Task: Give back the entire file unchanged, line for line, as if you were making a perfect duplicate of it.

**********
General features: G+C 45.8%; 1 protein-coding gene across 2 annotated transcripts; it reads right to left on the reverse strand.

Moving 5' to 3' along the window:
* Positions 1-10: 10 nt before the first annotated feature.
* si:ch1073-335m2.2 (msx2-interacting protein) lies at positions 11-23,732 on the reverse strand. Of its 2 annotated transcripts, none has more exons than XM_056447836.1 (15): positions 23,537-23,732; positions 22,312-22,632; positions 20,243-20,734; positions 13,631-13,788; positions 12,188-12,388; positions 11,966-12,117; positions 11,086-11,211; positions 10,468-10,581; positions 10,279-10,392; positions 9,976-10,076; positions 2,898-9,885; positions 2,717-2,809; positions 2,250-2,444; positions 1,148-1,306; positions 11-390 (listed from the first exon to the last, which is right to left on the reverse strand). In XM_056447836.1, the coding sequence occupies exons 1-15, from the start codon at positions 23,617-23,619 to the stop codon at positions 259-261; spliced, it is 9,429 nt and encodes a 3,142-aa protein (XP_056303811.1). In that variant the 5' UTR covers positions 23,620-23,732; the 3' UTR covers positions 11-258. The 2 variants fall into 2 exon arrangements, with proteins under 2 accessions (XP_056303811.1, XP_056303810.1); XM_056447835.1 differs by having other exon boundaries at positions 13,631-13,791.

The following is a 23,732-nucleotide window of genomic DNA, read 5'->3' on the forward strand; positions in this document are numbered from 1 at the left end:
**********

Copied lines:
General features: G+C 45.8%; 1 protein-coding gene across 2 annotated transcripts; it reads right to left on the reverse strand.

Moving 5' to 3' along the window:
* Positions 1-10: 10 nt before the first annotated feature.
* si:ch1073-335m2.2 (msx2-interacting protein) lies at positions 11-23,732 on the reverse strand. Of its 2 annotated transcripts, none has more exons than XM_056447836.1 (15): positions 23,537-23,732; positions 22,312-22,632; positions 20,243-20,734; positions 13,631-13,788; positions 12,188-12,388; positions 11,966-12,117; positions 11,086-11,211; positions 10,468-10,581; positions 10,279-10,392; positions 9,976-10,076; positions 2,898-9,885; positions 2,717-2,809; positions 2,250-2,444; positions 1,148-1,306; positions 11-390 (listed from the first exon to the last, which is right to left on the reverse strand). In XM_056447836.1, the coding sequence occupies exons 1-15, from the start codon at positions 23,617-23,619 to the stop codon at positions 259-261; spliced, it is 9,429 nt and encodes a 3,142-aa protein (XP_056303811.1). In that variant the 5' UTR covers positions 23,620-23,732; the 3' UTR covers positions 11-258. The 2 variants fall into 2 exon arrangements, with proteins under 2 accessions (XP_056303811.1, XP_056303810.1); XM_056447835.1 differs by having other exon boundaries at positions 13,631-13,791.

The following is a 23,732-nucleotide window of genomic DNA, read 5'->3' on the forward strand; positions in this document are numbered from 1 at the left end: